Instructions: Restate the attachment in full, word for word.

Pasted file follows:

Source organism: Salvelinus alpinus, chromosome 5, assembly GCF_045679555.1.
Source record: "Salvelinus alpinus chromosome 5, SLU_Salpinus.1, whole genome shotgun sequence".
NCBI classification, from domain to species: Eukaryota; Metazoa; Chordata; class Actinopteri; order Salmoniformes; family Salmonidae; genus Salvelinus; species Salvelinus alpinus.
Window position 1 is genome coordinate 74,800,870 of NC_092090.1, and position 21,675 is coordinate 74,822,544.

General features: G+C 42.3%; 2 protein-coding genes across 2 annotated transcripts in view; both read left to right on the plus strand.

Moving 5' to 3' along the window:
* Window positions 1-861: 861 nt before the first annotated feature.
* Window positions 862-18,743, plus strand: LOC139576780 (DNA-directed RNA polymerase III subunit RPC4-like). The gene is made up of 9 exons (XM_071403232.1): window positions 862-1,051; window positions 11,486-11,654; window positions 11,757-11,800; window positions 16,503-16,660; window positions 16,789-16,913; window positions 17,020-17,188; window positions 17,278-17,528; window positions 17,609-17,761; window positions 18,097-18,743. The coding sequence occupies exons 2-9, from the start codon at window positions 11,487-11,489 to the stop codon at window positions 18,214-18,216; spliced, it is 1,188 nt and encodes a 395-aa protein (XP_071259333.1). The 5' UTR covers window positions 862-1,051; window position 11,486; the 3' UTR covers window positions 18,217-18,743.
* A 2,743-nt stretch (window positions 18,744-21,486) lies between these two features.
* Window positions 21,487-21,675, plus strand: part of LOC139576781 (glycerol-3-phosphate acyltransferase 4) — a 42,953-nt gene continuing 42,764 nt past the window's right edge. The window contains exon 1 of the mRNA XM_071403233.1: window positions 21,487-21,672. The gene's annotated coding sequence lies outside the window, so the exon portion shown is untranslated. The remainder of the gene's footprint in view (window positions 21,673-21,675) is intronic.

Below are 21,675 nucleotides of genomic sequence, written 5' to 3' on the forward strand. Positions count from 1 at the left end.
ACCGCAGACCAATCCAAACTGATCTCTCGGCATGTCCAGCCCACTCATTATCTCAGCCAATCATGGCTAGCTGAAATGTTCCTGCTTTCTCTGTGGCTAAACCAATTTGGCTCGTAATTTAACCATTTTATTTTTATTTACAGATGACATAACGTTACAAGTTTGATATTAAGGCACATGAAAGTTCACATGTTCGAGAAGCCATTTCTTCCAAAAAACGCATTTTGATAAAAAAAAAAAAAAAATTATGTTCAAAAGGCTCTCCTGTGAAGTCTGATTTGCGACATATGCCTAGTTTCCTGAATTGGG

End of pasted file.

Source organism: Salvelinus alpinus, chromosome 5, assembly GCF_045679555.1.
Source record: "Salvelinus alpinus chromosome 5, SLU_Salpinus.1, whole genome shotgun sequence".
NCBI classification, from domain to species: Eukaryota; Metazoa; Chordata; class Actinopteri; order Salmoniformes; family Salmonidae; genus Salvelinus; species Salvelinus alpinus.
Window position 1 is genome coordinate 74,800,870 of NC_092090.1, and position 21,675 is coordinate 74,822,544.

General features: G+C 42.3%; 2 protein-coding genes across 2 annotated transcripts in view; both read left to right on the plus strand.

Moving 5' to 3' along the window:
* Window positions 1-861: 861 nt before the first annotated feature.
* Window positions 862-18,743, plus strand: LOC139576780 (DNA-directed RNA polymerase III subunit RPC4-like). The gene is made up of 9 exons (XM_071403232.1): window positions 862-1,051; window positions 11,486-11,654; window positions 11,757-11,800; window positions 16,503-16,660; window positions 16,789-16,913; window positions 17,020-17,188; window positions 17,278-17,528; window positions 17,609-17,761; window positions 18,097-18,743. The coding sequence occupies exons 2-9, from the start codon at window positions 11,487-11,489 to the stop codon at window positions 18,214-18,216; spliced, it is 1,188 nt and encodes a 395-aa protein (XP_071259333.1). The 5' UTR covers window positions 862-1,051; window position 11,486; the 3' UTR covers window positions 18,217-18,743.
* A 2,743-nt stretch (window positions 18,744-21,486) lies between these two features.
* Window positions 21,487-21,675, plus strand: part of LOC139576781 (glycerol-3-phosphate acyltransferase 4) — a 42,953-nt gene continuing 42,764 nt past the window's right edge. The window contains exon 1 of the mRNA XM_071403233.1: window positions 21,487-21,672. The gene's annotated coding sequence lies outside the window, so the exon portion shown is untranslated. The remainder of the gene's footprint in view (window positions 21,673-21,675) is intronic.

Below are 21,675 nucleotides of genomic sequence, written 5' to 3' on the forward strand. Positions count from 1 at the left end.
ACCGCAGACCAATCCAAACTGATCTCTCGGCATGTCCAGCCCACTCATTATCTCAGCCAATCATGGCTAGCTGAAATGTTCCTGCTTTCTCTGTGGCTAAACCAATTTGGCTCGTAATTTAACCATTTTATTTTTATTTACAGATGACATAACGTTACAAGTTTGATATTAAGGCACATGAAAGTTCACATGTTCGAGAAGCCATTTCTTCCAAAAAACGCATTTTGATAAAAAAAAAAAAAAAATTATGTTCAAAAGGCTCTCCTGTGAAGTCTGATTTGCGACATATGCCTAGTTTCCTGAATTGGG